Journal of Case Research in Business and Economics
Serial strategic innovation and sustainable competitive advantage: a longitudinal case study
Kimberly S. Davey
University of Alabama at Birmingham
Tom J. Sanders
University of Montevallo
This paper examines serial strategic innovation as a basis of sustainable competitive advantage through a longitudinal case study of Proctor and Gamble (P&G) from its inception through 2008. For over 170 years P&G has been in continuous opera operation
tion in the consumer
products industry, growing to become a multi
billion dollar global corporation today. Over its
history, P&G has pioneered a series of strategic innovations that have sustained its competitive advantage in a number of highly contested market spaces. This paper reviews five key strategic innovations in the areas of direct to consumer advertising, direct product distribution, marketing research, brand management, and technological and product innovation. Contributions to sustainable competitive
petitive advantage are discussed in terms of product portfolio mix, market share growth, financial returns, and competitive positioning. Using multiple conceptual frameworks from the strategic management, disruptive innovation, value chain, and innovation embeddedness literatures, the paper concludes with discussion of the nexus between serial strategic innovation and sustainable competitive advantage that emerges from this review along with directions for future research.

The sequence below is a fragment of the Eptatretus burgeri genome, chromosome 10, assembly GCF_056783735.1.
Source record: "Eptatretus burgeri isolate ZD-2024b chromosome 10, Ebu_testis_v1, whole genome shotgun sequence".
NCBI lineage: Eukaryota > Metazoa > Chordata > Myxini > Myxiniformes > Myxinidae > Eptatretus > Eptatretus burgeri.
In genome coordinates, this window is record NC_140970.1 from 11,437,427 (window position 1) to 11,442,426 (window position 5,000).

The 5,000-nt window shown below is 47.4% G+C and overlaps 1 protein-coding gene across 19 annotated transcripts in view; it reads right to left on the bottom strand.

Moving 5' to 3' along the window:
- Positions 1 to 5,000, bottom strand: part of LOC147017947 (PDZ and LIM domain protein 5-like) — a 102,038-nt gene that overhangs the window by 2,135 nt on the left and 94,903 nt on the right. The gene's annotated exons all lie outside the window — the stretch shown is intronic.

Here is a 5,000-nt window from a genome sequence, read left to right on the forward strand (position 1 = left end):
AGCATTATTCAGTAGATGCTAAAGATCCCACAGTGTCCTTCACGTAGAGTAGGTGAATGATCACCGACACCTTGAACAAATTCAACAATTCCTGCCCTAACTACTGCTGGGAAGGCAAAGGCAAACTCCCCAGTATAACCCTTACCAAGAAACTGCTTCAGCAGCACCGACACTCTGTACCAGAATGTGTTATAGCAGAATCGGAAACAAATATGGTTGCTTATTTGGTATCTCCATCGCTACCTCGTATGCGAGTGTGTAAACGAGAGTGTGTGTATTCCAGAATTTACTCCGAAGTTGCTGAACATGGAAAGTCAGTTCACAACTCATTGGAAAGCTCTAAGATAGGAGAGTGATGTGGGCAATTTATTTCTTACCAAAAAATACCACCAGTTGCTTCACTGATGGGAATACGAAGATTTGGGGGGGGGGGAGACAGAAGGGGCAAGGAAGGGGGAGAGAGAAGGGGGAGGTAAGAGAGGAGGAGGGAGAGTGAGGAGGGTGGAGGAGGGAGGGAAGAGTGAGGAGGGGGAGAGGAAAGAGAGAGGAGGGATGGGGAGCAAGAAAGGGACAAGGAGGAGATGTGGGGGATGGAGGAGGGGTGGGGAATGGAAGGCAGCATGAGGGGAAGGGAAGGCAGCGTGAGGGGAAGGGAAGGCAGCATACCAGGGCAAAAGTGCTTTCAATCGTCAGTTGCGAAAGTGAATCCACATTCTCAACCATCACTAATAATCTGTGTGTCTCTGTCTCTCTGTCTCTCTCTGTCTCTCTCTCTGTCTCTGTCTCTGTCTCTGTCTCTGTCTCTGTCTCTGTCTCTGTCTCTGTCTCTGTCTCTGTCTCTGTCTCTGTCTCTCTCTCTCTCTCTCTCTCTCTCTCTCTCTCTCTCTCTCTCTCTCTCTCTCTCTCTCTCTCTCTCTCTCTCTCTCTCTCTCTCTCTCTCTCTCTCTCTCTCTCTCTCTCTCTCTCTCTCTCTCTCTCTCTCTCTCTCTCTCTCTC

Key words: Competitive Advantag
Advantage, Disruptive Innovation, Embeddedness, Marketing, Proctor and Gamble, Strategic
rategic Management, Value Chain
Strategic serial innovation, Page 1
Journal of Case Research in Business and Economics
Strategic management theory posits that innovation is the primary means by which organizations adjust to their environmental suprasystem (Mintzberg, 2008) via strategic choices they make (Child, 1997). A classic definition of innovation is any change that is new to a social system (Rogers, 2003), such as an organization
organization. Innovation in this context includes both
invention of novel new changes or imitation of existing ones, with or without modifications or reinvention, by the adopting social system
system. Innovations can be major transformational/
revolutionary changes that are pervasive in their impact on the organization or incremental/evolutionary
evolutionary adjustments in ongoing activities th
at cumulatively result in substantive
change (Damanpour, 1991). Innovations can be viewed terms of the processes of the organization and/or its product/service outputs (Utterbeck, 1996). Serial innovation occurs when an organization is repeatedly successful in adopting changes over time (Hamel, 2000; 2006). Strategic innovations are transformational changes that are intended tto o achieve competitive
advantage for an organization. Sustainable comp
competitive advantage is enduring benefits
enefits that flow
to an organization over a prolonged time period. Organizations that create sustainable competitive advantage typically are serial innovators that are able to adopt transformative changes regularly and incrementally
mentally adjusting these changes on an ongoing basis to maintain superior performance results that yield competitive advantage (Hamel, 2000; 2006). 2006)
Firms that are able to attain sustainable competitive advantage over long periods of time have been of substantial
antial interest in the management literat
ure. Practitioner periodicals regularly
publish lists of top performing companies based on wi
dely varying criteria, such as:
Businessweek “Top 50 Companies” and “Most Innovative Companies” (Businessweek, 2010); Fortune
ortune “100 Best Companies to Work For” and “Most Admired Companies” (Fortune, 2010); Baldridge quality award winners (Baldridge, 2010)
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